On November 15, the CNCD decided that the forced relocation of 40 Romani families to an area next to a garbage dump in the Pata Rat neighborhood, on the outskirts of Cluj-Napoca, represented a discriminatory act and fined the local authorities 8,000 lei ($2,392). It further recommended that local authorities identify an adequate solution for these Roma. Amnesty International called on the local authorities of Cluj-Napoca and the national government to provide effective remedies and reparations to the victims of the forced eviction.
A similar crisis was averted by domestic and international pressure from Amnesty International, and with the assistance of the Soros Foundation, when the mayor of Baia Mare canceled the removal of four Romani neighborhoods and demolition of the houses there. However, on November 15, the CNCD fined the mayor 6,000 lei ($1,794) for erecting a large concrete wall that separated the housing of Roma and their neighbors in a highly symbolic way. At year’s end the wall remained in place, and negotiations continued concerning alternative housing for the affected Roma.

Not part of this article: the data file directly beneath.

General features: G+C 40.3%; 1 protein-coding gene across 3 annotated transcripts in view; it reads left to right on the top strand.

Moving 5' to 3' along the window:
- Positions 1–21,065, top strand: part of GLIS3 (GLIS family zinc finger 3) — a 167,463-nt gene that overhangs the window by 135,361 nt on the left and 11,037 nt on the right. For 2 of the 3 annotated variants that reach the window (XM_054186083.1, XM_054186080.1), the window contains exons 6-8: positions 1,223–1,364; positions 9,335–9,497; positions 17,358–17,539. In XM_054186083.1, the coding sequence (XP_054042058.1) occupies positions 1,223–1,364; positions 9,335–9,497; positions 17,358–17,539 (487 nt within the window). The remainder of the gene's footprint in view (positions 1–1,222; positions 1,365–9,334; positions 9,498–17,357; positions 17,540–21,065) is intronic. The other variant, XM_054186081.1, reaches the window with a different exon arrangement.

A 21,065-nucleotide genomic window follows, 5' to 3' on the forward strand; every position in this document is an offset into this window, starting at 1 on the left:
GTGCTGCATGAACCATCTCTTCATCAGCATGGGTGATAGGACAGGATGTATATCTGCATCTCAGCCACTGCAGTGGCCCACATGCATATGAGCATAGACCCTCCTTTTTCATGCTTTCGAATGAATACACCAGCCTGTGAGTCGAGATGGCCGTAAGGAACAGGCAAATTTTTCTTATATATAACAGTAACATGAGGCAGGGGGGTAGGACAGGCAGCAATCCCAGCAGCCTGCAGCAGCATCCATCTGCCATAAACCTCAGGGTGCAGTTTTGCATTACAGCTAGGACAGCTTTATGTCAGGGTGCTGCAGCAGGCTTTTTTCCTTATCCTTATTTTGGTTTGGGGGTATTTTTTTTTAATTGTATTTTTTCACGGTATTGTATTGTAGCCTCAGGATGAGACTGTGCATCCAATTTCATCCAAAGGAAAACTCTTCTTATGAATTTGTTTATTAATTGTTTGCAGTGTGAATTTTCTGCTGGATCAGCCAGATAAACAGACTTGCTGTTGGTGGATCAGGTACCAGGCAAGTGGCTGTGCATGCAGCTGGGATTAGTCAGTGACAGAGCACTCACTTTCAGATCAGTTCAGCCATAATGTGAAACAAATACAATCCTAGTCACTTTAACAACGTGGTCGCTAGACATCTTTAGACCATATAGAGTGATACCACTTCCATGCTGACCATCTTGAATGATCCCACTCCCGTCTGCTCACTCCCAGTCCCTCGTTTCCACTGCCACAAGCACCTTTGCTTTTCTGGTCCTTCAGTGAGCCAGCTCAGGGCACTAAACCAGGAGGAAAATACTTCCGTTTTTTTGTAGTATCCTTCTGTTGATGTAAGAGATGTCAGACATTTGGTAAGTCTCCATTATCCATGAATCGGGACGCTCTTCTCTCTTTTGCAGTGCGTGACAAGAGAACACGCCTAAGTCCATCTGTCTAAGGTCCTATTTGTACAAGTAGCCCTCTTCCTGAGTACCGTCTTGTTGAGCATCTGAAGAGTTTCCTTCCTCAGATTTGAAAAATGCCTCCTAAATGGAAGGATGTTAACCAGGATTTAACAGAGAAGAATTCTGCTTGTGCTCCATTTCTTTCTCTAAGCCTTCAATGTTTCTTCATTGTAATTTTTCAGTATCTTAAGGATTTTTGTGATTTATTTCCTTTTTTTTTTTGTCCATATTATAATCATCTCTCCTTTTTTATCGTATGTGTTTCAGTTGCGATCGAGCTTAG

NGOs reported that Roma were denied access to, or refused service in, many public places. Roma also experienced persistent poverty, poor access to government services, a shortage of employment opportunities, high rates of school attrition, inadequate health care, and pervasive discrimination. According to the Barometer for Social Inclusion 2010, 45 percent of Roma who worked did not have a stable job. NGOs and the media reported that discrimination by teachers and other students against Romani students was a disincentive for Romani children to complete their studies.